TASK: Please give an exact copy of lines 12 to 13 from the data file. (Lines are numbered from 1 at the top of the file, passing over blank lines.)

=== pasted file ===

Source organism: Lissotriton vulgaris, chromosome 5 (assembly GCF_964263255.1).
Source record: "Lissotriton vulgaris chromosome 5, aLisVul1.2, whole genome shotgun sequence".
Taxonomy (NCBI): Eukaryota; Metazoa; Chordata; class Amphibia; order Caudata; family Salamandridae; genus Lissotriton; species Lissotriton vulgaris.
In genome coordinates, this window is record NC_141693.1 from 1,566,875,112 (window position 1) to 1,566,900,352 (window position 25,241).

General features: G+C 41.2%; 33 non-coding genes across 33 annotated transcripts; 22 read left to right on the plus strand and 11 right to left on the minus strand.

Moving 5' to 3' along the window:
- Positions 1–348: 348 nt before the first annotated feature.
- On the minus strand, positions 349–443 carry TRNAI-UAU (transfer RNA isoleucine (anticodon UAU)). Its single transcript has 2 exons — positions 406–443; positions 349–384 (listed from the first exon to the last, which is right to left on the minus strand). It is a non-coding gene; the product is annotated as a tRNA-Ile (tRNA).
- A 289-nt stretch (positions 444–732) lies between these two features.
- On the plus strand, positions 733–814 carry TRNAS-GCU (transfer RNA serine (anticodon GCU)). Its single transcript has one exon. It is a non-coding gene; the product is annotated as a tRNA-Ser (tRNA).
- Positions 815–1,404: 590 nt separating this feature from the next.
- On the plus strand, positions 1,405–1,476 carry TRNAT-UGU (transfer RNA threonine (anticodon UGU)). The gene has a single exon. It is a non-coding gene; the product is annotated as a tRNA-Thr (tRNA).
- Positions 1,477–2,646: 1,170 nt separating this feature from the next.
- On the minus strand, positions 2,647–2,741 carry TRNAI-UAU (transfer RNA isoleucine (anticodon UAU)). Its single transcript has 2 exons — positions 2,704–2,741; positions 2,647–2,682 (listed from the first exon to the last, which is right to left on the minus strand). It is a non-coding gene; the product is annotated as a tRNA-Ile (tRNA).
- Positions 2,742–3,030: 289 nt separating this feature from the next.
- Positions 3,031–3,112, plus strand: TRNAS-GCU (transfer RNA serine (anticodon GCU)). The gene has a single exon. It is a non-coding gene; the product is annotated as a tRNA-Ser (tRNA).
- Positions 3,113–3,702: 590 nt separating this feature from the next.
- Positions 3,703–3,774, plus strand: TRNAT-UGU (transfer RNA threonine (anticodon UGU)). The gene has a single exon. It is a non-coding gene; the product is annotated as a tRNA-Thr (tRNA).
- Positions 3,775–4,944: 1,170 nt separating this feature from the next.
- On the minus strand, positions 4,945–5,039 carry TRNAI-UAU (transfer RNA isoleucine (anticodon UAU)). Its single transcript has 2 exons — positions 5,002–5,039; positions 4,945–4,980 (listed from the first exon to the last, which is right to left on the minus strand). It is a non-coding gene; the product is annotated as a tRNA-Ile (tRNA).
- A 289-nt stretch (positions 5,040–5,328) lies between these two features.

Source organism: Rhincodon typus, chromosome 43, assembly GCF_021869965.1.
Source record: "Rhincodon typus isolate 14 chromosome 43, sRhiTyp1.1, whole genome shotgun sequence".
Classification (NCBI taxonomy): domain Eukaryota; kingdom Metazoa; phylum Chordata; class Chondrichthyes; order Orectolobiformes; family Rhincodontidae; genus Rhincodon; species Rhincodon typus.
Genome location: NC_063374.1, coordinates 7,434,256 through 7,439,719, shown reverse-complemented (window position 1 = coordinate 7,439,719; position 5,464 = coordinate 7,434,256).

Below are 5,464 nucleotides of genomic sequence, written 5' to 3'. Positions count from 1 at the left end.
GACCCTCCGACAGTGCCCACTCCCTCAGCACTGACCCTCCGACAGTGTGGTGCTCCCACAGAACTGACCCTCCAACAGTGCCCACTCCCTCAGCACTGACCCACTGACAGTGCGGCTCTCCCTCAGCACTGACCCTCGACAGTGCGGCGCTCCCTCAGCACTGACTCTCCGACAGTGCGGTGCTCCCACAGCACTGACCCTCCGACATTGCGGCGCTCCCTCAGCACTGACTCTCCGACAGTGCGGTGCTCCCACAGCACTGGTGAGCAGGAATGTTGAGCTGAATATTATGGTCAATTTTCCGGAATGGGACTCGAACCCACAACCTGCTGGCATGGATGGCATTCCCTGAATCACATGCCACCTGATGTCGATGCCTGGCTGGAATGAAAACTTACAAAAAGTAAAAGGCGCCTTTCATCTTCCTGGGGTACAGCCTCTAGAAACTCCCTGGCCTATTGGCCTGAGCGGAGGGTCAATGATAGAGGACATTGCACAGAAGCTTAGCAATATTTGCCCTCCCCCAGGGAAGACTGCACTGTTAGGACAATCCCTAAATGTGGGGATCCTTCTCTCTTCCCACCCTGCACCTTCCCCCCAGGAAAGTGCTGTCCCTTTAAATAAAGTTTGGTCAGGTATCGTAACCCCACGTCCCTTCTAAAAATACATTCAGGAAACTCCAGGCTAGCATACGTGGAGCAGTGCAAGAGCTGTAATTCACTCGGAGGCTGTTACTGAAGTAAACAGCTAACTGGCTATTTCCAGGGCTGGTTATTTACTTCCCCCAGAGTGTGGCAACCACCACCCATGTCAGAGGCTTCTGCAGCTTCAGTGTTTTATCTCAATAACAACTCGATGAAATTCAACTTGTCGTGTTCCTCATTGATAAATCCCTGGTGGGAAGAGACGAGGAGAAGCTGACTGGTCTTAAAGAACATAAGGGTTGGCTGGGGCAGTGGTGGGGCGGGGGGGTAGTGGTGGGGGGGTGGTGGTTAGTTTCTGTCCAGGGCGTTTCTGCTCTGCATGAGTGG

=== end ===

- On the plus strand, positions 1,405–1,476 carry TRNAT-UGU (transfer RNA threonine (anticodon UGU)). The gene has a single exon. It is a non-coding gene; the product is annotated as a tRNA-Thr (tRNA).
- Positions 1,477–2,646: 1,170 nt separating this feature from the next.